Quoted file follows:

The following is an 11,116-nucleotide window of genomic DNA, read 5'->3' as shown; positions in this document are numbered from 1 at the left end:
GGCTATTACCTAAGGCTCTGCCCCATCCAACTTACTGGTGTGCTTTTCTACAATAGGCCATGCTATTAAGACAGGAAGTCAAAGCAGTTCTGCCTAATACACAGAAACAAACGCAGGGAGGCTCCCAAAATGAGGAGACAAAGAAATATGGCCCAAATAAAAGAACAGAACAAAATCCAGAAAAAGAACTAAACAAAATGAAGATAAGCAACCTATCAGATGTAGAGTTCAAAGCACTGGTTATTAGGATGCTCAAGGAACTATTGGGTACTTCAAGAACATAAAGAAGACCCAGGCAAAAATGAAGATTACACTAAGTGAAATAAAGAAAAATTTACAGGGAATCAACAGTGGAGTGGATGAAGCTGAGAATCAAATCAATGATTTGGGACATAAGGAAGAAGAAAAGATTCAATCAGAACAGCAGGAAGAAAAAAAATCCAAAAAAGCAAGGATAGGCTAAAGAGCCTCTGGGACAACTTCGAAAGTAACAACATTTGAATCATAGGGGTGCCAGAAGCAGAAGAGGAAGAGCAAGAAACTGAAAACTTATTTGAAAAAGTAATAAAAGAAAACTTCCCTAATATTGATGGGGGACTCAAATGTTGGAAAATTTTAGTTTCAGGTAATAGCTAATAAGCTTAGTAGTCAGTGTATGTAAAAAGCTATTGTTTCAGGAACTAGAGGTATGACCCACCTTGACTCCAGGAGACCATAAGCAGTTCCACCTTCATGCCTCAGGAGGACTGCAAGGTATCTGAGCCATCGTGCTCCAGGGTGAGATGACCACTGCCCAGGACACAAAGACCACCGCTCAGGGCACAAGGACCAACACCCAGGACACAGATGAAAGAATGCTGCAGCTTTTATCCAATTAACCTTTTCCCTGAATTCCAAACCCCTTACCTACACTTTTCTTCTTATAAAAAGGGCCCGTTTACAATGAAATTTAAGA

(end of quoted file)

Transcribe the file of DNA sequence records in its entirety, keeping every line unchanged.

The following is an 11,116-nucleotide window of genomic DNA, read 5'->3' as shown; positions in this document are numbered from 1 at the left end:
GGCTATTACCTAAGGCTCTGCCCCATCCAACTTACTGGTGTGCTTTTCTACAATAGGCCATGCTATTAAGACAGGAAGTCAAAGCAGTTCTGCCTAATACACAGAAACAAACGCAGGGAGGCTCCCAAAATGAGGAGACAAAGAAATATGGCCCAAATAAAAGAACAGAACAAAATCCAGAAAAAGAACTAAACAAAATGAAGATAAGCAACCTATCAGATGTAGAGTTCAAAGCACTGGTTATTAGGATGCTCAAGGAACTATTGGGTACTTCAAGAACATAAAGAAGACCCAGGCAAAAATGAAGATTACACTAAGTGAAATAAAGAAAAATTTACAGGGAATCAACAGTGGAGTGGATGAAGCTGAGAATCAAATCAATGATTTGGGACATAAGGAAGAAGAAAAGATTCAATCAGAACAGCAGGAAGAAAAAAAATCCAAAAAAGCAAGGATAGGCTAAAGAGCCTCTGGGACAACTTCGAAAGTAACAACATTTGAATCATAGGGGTGCCAGAAGCAGAAGAGGAAGAGCAAGAAACTGAAAACTTATTTGAAAAAGTAATAAAAGAAAACTTCCCTAATATTGATGGGGGACTCAAATGTTGGAAAATTTTAGTTTCAGGTAATAGCTAATAAGCTTAGTAGTCAGTGTATGTAAAAAGCTATTGTTTCAGGAACTAGAGGTATGACCCACCTTGACTCCAGGAGACCATAAGCAGTTCCACCTTCATGCCTCAGGAGGACTGCAAGGTATCTGAGCCATCGTGCTCCAGGGTGAGATGACCACTGCCCAGGACACAAAGACCACCGCTCAGGGCACAAGGACCAACACCCAGGACACAGATGAAAGAATGCTGCAGCTTTTATCCAATTAACCTTTTCCCTGAATTCCAAACCCCTTACCTACACTTTTCTTCTTATAAAAAGGGCCCGTTTACAATGAAATTTAAGA